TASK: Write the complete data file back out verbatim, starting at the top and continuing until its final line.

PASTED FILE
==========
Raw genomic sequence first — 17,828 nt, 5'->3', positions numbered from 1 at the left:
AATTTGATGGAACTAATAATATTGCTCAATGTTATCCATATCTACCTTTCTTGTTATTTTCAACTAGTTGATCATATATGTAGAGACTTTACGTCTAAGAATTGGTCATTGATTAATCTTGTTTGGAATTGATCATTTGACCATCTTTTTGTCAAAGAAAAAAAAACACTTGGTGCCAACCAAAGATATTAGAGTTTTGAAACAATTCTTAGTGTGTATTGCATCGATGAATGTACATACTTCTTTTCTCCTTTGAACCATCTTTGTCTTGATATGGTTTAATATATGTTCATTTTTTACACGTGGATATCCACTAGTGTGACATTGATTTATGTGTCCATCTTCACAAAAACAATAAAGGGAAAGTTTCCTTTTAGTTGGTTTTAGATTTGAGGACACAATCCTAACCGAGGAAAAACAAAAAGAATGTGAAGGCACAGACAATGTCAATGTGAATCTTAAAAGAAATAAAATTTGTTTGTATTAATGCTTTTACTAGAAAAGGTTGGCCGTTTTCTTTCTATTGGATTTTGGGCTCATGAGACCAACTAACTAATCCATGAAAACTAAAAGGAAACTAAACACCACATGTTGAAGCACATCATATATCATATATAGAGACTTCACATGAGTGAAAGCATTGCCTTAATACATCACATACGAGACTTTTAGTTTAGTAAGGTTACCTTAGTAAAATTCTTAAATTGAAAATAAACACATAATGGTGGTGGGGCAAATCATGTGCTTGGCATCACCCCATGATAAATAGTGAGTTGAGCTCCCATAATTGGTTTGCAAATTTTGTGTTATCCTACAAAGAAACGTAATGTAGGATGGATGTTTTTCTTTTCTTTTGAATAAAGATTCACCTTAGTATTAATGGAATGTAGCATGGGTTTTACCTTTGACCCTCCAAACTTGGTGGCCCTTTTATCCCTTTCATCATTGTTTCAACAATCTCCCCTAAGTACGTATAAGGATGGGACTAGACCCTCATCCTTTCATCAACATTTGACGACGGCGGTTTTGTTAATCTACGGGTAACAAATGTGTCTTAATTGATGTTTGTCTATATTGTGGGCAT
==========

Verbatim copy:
Raw genomic sequence first — 17,828 nt, 5'->3', positions numbered from 1 at the left:
AATTTGATGGAACTAATAATATTGCTCAATGTTATCCATATCTACCTTTCTTGTTATTTTCAACTAGTTGATCATATATGTAGAGACTTTACGTCTAAGAATTGGTCATTGATTAATCTTGTTTGGAATTGATCATTTGACCATCTTTTTGTCAAAGAAAAAAAAACACTTGGTGCCAACCAAAGATATTAGAGTTTTGAAACAATTCTTAGTGTGTATTGCATCGATGAATGTACATACTTCTTTTCTCCTTTGAACCATCTTTGTCTTGATATGGTTTAATATATGTTCATTTTTTACACGTGGATATCCACTAGTGTGACATTGATTTATGTGTCCATCTTCACAAAAACAATAAAGGGAAAGTTTCCTTTTAGTTGGTTTTAGATTTGAGGACACAATCCTAACCGAGGAAAAACAAAAAGAATGTGAAGGCACAGACAATGTCAATGTGAATCTTAAAAGAAATAAAATTTGTTTGTATTAATGCTTTTACTAGAAAAGGTTGGCCGTTTTCTTTCTATTGGATTTTGGGCTCATGAGACCAACTAACTAATCCATGAAAACTAAAAGGAAACTAAACACCACATGTTGAAGCACATCATATATCATATATAGAGACTTCACATGAGTGAAAGCATTGCCTTAATACATCACATACGAGACTTTTAGTTTAGTAAGGTTACCTTAGTAAAATTCTTAAATTGAAAATAAACACATAATGGTGGTGGGGCAAATCATGTGCTTGGCATCACCCCATGATAAATAGTGAGTTGAGCTCCCATAATTGGTTTGCAAATTTTGTGTTATCCTACAAAGAAACGTAATGTAGGATGGATGTTTTTCTTTTCTTTTGAATAAAGATTCACCTTAGTATTAATGGAATGTAGCATGGGTTTTACCTTTGACCCTCCAAACTTGGTGGCCCTTTTATCCCTTTCATCATTGTTTCAACAATCTCCCCTAAGTACGTATAAGGATGGGACTAGACCCTCATCCTTTCATCAACATTTGACGACGGCGGTTTTGTTAATCTACGGGTAACAAATGTGTCTTAATTGATGTTTGTCTATATTGTGGGCAT